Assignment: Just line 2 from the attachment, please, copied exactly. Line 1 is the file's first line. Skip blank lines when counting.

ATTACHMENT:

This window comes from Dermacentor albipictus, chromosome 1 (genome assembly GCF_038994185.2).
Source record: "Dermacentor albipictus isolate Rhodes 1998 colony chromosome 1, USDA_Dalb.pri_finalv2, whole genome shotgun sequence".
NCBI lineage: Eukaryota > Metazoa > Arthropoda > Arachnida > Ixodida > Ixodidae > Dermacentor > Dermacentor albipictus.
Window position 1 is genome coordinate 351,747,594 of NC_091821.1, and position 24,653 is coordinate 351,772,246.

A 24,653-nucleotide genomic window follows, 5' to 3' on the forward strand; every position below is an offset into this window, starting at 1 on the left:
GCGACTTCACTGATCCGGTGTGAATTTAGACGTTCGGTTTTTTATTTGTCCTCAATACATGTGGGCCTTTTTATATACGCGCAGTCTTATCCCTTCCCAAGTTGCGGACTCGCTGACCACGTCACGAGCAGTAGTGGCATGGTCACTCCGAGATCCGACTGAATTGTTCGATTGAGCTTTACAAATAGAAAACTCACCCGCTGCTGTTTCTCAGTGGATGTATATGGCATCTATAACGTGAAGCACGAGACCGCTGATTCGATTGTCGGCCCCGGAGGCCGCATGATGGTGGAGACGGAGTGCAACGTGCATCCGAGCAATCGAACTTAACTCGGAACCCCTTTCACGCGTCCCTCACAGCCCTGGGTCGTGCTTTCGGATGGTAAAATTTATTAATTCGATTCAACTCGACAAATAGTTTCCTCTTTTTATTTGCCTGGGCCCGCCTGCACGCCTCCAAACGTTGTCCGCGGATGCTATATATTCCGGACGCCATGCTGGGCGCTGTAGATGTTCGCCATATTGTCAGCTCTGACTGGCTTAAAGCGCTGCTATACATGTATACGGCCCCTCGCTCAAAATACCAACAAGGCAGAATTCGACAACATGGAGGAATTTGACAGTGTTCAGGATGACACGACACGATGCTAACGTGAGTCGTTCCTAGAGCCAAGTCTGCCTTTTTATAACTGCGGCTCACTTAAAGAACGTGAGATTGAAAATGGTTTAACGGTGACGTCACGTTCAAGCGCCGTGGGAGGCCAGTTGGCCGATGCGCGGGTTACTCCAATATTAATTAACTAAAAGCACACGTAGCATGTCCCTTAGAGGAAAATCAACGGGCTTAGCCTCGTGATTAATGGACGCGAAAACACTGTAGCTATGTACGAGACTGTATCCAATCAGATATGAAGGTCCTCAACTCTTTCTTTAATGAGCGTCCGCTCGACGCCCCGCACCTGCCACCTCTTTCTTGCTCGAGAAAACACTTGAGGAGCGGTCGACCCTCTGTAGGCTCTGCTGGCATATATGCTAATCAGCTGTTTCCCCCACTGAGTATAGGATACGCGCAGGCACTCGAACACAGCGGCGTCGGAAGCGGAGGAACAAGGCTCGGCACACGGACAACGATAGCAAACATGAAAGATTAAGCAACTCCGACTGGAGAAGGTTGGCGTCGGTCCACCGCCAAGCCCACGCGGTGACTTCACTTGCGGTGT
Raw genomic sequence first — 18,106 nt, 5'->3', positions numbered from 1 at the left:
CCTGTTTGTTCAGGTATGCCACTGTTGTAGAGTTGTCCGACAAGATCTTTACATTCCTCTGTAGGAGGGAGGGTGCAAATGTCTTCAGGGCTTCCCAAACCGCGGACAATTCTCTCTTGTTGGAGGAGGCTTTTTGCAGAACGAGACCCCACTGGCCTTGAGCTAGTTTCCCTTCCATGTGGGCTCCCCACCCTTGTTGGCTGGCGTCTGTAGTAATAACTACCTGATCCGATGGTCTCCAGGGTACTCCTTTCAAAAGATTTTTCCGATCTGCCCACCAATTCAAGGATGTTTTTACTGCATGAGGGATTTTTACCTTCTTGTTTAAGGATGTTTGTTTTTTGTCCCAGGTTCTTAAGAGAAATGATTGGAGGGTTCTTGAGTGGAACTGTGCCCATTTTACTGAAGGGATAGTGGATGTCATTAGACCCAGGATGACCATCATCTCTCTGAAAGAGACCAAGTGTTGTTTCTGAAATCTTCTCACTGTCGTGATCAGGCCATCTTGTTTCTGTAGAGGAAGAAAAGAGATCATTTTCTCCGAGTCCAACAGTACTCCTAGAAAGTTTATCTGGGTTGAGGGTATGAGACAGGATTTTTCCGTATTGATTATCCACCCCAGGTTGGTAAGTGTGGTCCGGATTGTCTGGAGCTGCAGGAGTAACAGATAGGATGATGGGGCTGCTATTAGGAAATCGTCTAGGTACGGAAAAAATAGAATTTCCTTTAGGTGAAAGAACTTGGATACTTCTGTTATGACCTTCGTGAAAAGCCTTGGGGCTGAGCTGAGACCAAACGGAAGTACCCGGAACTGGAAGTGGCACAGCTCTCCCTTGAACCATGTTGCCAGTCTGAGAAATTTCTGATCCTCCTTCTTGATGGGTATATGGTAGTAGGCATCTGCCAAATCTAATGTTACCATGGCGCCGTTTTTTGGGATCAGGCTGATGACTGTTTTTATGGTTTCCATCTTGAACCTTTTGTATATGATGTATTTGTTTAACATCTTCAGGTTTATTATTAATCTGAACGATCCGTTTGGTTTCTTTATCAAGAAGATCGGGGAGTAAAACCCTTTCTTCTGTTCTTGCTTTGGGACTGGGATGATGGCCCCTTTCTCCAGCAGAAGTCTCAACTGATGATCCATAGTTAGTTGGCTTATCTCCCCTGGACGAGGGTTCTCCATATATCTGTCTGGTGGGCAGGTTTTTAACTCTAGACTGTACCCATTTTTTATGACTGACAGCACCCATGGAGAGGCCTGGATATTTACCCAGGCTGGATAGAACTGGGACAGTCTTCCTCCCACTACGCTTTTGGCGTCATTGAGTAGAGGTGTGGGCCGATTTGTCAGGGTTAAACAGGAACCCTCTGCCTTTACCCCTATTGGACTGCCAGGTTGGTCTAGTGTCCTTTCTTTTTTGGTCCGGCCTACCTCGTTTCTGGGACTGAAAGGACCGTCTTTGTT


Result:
Source record: "Dermacentor albipictus isolate Rhodes 1998 colony chromosome 1, USDA_Dalb.pri_finalv2, whole genome shotgun sequence".